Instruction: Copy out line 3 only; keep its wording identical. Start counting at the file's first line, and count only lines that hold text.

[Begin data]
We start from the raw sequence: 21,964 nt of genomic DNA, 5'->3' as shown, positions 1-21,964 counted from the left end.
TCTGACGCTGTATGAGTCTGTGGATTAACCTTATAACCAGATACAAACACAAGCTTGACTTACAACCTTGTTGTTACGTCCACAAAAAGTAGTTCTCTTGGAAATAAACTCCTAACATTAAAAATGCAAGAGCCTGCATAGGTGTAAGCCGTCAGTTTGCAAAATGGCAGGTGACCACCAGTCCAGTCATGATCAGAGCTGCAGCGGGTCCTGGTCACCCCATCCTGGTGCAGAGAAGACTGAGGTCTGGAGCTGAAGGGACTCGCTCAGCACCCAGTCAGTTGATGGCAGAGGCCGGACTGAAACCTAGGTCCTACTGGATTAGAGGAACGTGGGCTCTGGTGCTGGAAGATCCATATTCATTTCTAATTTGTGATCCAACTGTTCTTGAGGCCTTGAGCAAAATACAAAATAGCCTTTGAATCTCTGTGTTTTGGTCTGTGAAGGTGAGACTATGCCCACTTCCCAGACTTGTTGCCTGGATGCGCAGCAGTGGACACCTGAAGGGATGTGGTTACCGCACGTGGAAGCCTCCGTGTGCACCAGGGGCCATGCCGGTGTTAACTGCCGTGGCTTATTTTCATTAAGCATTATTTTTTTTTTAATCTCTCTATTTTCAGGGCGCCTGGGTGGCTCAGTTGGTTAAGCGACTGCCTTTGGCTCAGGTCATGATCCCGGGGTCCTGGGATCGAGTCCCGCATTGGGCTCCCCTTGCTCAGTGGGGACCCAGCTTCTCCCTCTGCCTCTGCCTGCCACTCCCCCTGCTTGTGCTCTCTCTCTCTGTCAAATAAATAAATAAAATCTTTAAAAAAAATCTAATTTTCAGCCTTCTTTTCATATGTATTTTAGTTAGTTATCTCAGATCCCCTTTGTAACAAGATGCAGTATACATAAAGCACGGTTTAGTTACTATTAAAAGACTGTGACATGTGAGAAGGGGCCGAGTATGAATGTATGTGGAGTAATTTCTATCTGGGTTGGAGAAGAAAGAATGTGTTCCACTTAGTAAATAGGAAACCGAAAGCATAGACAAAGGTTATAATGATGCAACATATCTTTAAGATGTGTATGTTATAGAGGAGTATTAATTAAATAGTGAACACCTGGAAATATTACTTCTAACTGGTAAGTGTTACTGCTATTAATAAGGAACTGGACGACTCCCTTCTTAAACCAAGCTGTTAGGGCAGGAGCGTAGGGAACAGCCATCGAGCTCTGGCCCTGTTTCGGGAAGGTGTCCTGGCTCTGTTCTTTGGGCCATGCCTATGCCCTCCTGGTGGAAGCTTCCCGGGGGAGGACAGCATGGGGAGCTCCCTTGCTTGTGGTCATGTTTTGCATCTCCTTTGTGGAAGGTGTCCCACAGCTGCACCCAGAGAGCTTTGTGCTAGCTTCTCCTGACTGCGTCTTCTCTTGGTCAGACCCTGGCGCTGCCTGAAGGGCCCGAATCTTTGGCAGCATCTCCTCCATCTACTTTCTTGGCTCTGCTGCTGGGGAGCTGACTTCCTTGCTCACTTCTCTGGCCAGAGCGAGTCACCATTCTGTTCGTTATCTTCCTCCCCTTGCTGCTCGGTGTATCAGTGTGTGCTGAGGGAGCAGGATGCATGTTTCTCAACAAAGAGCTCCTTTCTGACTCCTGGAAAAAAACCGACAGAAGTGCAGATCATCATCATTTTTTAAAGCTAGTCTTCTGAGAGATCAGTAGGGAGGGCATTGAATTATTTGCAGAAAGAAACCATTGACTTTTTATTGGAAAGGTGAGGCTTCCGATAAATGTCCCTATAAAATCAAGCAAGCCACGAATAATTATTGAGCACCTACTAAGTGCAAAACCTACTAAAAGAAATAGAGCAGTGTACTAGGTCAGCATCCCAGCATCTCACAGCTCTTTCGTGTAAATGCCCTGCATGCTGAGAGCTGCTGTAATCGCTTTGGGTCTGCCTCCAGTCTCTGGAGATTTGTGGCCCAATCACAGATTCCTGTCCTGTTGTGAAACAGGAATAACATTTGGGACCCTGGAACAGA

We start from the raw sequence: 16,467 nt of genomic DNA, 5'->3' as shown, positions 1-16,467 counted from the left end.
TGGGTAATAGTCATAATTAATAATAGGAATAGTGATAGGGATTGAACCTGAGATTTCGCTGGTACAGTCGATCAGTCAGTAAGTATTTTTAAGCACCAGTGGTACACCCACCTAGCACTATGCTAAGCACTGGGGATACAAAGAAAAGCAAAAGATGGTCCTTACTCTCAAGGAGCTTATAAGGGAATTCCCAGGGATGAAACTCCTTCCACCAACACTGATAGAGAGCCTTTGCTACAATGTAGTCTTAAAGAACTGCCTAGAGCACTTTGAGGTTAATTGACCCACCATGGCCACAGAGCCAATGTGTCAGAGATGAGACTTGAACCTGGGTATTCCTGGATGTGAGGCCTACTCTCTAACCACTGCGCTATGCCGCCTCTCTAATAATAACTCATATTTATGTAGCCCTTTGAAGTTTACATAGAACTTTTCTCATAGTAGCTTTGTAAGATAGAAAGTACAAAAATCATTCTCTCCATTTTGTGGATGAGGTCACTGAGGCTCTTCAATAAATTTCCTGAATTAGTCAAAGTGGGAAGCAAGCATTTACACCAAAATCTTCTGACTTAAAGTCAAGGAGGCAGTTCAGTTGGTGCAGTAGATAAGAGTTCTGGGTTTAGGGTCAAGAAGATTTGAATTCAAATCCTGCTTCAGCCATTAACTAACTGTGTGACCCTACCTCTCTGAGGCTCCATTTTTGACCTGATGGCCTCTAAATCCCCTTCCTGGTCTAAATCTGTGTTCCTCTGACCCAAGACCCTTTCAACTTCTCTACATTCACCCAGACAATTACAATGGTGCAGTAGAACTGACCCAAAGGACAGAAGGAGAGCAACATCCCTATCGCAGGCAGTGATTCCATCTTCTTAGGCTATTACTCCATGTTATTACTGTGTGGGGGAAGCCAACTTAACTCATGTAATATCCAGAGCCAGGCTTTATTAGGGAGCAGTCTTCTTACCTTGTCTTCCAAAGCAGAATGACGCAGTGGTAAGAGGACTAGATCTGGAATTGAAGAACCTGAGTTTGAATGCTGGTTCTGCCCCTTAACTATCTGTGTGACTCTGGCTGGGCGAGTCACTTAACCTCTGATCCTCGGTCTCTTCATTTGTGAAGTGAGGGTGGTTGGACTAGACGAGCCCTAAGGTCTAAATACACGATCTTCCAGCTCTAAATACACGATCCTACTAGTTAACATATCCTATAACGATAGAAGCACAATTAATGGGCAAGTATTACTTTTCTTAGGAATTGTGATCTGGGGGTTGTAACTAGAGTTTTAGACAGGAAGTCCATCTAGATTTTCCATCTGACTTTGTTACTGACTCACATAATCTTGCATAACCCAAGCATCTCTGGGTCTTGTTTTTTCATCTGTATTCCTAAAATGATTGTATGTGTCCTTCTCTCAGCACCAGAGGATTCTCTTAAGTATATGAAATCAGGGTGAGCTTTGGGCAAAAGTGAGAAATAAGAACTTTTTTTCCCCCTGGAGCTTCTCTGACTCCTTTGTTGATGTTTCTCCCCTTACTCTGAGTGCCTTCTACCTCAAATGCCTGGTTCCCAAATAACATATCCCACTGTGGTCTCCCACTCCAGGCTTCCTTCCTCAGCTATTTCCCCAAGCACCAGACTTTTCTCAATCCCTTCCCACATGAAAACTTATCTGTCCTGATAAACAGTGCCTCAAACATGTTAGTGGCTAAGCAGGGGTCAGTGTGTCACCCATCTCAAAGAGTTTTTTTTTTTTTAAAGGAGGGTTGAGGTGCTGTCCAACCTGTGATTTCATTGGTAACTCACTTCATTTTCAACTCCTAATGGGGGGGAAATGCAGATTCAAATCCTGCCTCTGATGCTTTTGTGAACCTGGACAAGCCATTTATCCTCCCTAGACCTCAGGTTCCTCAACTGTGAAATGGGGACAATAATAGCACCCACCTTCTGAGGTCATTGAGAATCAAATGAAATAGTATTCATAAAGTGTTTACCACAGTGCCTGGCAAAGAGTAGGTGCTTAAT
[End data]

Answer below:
We start from the raw sequence: 16,467 nt of genomic DNA, 5'->3' as shown, positions 1-16,467 counted from the left end.